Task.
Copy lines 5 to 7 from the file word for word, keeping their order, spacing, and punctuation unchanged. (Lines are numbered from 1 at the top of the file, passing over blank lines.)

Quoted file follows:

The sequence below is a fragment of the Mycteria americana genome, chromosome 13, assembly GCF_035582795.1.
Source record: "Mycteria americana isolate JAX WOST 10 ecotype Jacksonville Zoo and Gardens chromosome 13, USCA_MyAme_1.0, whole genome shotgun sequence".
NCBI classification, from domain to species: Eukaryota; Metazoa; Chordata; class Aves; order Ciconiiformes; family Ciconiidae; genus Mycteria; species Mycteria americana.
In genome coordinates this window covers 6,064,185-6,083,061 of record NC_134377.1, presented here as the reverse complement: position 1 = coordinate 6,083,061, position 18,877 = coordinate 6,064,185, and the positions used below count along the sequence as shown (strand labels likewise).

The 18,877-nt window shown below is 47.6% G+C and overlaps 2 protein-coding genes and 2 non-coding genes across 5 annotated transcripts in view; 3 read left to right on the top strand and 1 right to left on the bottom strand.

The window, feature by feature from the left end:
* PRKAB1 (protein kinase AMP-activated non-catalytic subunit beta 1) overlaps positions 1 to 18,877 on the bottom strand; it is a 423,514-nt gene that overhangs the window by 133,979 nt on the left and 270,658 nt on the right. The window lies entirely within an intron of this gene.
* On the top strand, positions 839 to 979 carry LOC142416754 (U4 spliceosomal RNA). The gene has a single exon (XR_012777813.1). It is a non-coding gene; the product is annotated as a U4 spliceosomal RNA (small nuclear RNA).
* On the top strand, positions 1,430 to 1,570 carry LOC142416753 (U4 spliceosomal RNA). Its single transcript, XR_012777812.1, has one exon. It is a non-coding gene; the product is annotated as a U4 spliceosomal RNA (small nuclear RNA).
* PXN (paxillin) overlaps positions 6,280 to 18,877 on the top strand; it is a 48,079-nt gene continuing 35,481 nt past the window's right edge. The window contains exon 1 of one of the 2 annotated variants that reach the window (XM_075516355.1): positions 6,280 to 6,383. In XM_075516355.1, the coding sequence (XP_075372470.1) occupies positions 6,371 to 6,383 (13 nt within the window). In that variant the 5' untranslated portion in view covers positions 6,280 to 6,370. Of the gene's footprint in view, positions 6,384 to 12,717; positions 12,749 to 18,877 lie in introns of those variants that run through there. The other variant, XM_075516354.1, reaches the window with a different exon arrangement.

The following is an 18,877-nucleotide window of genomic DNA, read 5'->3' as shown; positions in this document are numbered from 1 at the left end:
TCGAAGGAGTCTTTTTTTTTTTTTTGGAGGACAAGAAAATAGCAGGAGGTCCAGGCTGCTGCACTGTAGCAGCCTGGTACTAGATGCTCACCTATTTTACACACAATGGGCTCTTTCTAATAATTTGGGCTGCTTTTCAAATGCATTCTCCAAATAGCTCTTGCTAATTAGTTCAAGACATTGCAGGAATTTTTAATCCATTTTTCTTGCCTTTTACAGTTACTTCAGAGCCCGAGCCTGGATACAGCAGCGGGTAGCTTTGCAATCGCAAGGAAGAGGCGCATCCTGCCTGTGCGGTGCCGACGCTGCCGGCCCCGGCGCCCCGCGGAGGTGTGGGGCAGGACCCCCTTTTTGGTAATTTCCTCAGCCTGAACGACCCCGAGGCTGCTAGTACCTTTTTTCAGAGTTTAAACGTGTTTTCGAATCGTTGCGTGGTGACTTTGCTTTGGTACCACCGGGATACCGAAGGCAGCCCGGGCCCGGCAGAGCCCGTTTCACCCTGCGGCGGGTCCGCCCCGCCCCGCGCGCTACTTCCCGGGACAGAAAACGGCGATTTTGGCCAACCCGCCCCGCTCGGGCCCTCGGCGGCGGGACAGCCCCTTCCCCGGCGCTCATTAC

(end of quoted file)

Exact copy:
The 18,877-nt window shown below is 47.6% G+C and overlaps 2 protein-coding genes and 2 non-coding genes across 5 annotated transcripts in view; 3 read left to right on the top strand and 1 right to left on the bottom strand.

The window, feature by feature from the left end:
* PRKAB1 (protein kinase AMP-activated non-catalytic subunit beta 1) overlaps positions 1 to 18,877 on the bottom strand; it is a 423,514-nt gene that overhangs the window by 133,979 nt on the left and 270,658 nt on the right. The window lies entirely within an intron of this gene.